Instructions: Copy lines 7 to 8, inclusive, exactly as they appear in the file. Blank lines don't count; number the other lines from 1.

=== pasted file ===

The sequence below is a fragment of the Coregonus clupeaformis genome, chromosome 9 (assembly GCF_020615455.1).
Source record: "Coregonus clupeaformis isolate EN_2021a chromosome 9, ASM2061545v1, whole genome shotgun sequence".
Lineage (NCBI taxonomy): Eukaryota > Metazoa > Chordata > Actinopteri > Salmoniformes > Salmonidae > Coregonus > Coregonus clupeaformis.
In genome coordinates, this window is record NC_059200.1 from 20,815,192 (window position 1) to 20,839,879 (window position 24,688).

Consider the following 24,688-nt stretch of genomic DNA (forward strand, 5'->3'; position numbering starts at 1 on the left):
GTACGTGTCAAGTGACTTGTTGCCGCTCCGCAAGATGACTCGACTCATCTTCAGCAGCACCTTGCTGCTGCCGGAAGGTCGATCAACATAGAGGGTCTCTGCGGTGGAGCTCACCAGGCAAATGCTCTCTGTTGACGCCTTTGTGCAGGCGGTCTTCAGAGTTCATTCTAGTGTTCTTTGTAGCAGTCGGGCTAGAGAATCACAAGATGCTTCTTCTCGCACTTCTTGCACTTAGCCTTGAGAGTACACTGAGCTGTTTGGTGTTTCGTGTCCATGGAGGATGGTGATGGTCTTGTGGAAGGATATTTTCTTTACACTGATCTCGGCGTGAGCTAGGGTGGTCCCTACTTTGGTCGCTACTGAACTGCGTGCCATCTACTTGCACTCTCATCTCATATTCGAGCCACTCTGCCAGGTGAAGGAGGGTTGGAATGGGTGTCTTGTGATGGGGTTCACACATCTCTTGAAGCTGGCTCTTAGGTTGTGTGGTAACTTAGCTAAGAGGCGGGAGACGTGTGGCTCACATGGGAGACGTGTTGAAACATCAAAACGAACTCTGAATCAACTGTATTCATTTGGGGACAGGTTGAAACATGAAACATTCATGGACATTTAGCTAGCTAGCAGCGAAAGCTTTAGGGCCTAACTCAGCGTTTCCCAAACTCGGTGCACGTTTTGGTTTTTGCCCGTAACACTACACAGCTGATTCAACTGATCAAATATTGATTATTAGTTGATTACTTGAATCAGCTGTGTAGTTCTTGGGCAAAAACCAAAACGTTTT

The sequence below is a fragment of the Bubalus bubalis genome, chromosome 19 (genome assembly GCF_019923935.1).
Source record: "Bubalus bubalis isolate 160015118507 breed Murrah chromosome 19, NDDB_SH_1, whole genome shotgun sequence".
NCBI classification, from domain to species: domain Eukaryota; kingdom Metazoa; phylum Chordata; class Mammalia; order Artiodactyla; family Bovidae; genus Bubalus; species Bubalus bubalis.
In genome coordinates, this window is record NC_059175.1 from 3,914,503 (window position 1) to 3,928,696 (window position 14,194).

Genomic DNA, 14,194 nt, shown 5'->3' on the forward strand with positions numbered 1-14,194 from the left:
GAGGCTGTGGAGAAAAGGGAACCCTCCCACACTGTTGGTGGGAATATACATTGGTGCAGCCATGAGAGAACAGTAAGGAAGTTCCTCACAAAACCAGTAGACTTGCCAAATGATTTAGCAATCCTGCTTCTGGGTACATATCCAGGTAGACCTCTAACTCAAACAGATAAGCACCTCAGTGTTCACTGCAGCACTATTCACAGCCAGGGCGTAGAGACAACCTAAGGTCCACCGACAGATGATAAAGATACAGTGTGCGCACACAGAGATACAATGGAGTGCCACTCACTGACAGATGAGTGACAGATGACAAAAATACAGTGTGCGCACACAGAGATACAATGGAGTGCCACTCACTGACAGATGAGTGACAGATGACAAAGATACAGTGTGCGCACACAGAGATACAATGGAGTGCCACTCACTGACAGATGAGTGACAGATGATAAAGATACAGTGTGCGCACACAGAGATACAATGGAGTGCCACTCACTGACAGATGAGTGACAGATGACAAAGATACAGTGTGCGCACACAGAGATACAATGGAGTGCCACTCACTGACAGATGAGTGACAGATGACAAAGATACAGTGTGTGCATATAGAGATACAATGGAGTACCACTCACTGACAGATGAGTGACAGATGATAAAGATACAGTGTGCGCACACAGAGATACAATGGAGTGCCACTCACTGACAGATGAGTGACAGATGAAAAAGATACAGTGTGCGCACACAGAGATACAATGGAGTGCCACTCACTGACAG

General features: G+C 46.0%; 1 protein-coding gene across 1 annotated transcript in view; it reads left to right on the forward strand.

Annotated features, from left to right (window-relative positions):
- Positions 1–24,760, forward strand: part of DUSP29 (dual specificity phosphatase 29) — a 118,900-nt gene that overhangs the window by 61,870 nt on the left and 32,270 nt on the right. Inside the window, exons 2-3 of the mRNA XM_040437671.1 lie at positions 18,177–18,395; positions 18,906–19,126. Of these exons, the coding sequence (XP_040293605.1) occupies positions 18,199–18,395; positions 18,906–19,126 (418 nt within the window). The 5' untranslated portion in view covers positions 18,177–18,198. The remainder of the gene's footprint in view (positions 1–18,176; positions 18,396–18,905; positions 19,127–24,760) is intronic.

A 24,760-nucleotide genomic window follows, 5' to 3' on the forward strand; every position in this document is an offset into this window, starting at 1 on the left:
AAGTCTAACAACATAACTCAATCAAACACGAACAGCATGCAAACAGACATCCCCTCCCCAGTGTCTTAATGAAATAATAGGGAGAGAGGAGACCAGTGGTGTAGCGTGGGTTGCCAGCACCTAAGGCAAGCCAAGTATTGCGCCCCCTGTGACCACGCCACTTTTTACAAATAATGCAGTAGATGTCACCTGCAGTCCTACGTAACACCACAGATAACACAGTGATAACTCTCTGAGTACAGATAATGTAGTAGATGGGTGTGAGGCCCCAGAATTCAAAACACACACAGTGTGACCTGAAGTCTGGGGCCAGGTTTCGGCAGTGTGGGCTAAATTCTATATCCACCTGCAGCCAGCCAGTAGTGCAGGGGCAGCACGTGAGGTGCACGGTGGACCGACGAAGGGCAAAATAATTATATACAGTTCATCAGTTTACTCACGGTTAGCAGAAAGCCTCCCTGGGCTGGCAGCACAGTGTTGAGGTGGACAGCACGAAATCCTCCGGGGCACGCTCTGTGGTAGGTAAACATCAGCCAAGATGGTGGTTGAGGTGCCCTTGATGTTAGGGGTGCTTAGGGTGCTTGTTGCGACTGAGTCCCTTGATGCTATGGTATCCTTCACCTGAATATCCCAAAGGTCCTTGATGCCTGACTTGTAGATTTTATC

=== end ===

The sequence below is a fragment of the Bubalus bubalis genome, chromosome 19 (genome assembly GCF_019923935.1).
Source record: "Bubalus bubalis isolate 160015118507 breed Murrah chromosome 19, NDDB_SH_1, whole genome shotgun sequence".